I am encouraged to have been able to amend major climate change legislation, winning votes on two key amendments in the Senate Environment and Public Works Committee’s mark-up of the Warner-Lieberman climate legislation.
There are three key points that have been my primary focus throughout this process. First, fossil fuels, such as coal, are vital to achieving our goals of having a cleaner energy future. We can not get there without them. Secondly, a strong American economy – one that creates jobs and new technologies - is vital to develop the tools needed to capture and sequester carbon. And third, we can not afford hurt the very regions, industries, and workers, who will provide that technology through hard work and innovation.
The first amendment, which passed unanimously, designates the University of Wyoming and Montana State University as the Rocky Mountain Centers for Coal Utilization. Our state is the nation's top source for energy, and more specifically energy derived from coal. By establishing the University of Wyoming at the forefront of clean-coal technology nationally, we strengthen Wyoming's future, and provide needed domestic energy sources for our great nation. The centers, among other things, will develop new technologies leading to the capture and sequestration of carbon dioxide.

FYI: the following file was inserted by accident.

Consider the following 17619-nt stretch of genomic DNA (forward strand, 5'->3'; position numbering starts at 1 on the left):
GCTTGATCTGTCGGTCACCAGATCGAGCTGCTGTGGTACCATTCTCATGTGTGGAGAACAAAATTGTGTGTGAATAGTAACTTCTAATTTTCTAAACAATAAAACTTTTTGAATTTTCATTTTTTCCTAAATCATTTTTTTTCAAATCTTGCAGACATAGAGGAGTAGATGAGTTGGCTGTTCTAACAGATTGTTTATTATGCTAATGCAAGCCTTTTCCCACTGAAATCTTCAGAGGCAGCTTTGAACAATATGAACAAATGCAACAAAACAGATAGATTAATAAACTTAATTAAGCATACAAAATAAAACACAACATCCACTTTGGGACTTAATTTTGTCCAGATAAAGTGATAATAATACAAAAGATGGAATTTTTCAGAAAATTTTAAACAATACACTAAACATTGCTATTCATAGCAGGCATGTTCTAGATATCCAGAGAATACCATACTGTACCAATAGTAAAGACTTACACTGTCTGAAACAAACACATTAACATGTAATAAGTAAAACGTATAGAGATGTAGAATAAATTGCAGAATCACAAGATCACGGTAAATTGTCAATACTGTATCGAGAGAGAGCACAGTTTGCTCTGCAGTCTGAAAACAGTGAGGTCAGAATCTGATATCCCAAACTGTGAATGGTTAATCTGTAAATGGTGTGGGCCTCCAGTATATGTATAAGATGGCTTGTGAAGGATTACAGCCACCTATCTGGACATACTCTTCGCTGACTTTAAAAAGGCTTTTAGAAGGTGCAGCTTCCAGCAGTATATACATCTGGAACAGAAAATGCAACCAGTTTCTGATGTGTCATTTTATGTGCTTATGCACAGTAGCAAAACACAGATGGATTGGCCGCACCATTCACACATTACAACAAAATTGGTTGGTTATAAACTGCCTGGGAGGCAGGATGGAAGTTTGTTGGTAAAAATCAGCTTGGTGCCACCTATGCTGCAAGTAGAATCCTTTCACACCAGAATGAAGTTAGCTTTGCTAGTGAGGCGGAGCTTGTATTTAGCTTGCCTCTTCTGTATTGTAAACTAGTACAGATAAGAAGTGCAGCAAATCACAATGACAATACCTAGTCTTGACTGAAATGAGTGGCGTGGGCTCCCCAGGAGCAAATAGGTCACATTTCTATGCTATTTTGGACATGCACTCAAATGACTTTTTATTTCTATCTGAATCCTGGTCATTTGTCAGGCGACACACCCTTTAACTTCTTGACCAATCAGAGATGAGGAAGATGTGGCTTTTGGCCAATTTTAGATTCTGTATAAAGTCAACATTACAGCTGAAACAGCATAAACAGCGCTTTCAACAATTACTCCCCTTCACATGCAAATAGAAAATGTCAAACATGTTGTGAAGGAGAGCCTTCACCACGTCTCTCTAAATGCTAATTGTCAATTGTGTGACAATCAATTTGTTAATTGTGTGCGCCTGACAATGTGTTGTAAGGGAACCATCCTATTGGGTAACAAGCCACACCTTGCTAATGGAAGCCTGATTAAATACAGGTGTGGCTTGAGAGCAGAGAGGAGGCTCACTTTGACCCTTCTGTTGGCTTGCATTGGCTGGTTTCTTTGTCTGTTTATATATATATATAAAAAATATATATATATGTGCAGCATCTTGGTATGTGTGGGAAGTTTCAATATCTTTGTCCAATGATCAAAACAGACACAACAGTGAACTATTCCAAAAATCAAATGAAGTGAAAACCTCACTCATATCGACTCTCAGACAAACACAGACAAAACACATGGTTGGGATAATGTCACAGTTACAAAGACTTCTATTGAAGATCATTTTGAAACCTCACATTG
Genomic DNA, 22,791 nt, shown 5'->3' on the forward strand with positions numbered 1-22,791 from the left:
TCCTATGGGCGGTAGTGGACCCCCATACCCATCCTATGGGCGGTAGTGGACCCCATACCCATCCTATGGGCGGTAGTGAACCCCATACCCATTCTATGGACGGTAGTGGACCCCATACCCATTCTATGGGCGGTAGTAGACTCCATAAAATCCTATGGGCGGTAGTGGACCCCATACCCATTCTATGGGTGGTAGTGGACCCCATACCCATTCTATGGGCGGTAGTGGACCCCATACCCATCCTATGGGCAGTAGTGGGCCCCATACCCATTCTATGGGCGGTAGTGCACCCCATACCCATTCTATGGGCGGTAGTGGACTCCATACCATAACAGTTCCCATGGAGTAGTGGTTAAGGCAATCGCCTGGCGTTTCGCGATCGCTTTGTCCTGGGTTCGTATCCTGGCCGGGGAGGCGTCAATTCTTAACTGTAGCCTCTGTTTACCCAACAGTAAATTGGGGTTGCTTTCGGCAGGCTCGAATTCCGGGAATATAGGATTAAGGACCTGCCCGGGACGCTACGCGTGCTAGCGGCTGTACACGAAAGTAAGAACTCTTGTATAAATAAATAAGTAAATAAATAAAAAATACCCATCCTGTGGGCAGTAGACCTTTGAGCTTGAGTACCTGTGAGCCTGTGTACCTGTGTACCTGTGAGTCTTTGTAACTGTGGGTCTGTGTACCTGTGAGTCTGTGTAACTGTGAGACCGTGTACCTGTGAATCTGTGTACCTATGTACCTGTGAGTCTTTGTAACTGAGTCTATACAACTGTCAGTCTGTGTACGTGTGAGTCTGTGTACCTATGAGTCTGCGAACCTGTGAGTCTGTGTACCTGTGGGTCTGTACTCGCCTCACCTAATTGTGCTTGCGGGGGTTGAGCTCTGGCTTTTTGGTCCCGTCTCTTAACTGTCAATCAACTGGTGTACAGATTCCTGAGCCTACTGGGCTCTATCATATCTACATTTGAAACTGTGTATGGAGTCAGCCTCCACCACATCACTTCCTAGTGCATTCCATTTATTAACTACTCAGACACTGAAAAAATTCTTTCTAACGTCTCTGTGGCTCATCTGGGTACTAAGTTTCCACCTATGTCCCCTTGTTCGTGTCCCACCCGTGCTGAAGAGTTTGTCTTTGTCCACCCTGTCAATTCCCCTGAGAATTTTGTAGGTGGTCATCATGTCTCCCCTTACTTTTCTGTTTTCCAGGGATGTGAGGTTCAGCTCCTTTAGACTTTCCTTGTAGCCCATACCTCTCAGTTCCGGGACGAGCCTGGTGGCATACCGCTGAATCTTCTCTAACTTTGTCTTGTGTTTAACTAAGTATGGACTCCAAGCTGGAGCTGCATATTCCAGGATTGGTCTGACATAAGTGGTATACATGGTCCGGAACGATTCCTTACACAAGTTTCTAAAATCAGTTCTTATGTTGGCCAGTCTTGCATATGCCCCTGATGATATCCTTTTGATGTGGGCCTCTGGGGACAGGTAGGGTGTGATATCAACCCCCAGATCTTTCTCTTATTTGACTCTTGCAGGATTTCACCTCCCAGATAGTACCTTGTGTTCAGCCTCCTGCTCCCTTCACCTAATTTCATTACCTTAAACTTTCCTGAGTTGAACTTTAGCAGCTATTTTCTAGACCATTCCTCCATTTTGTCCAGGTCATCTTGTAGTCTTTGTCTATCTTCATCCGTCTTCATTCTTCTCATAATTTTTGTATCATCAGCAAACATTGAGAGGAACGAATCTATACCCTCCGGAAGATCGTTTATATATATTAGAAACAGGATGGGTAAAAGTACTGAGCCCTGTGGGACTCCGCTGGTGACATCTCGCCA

The second amendment will provide Wyoming, and all states, the flexibility they need to use their emission allowances to offset the impacts of global warming. The amendment, which passed unanimously, had the support of one of the bill’s authors, Senator John Warner, R-Va.
I also managed to secure a provision in the bill to reduce coal sequestration targets for new coal fired power plants. The provision provides a realistic approach to encourage investment to build new plants. I originally introduced the proposal in the Global Warming Subcommittee’s mark-up of the bill.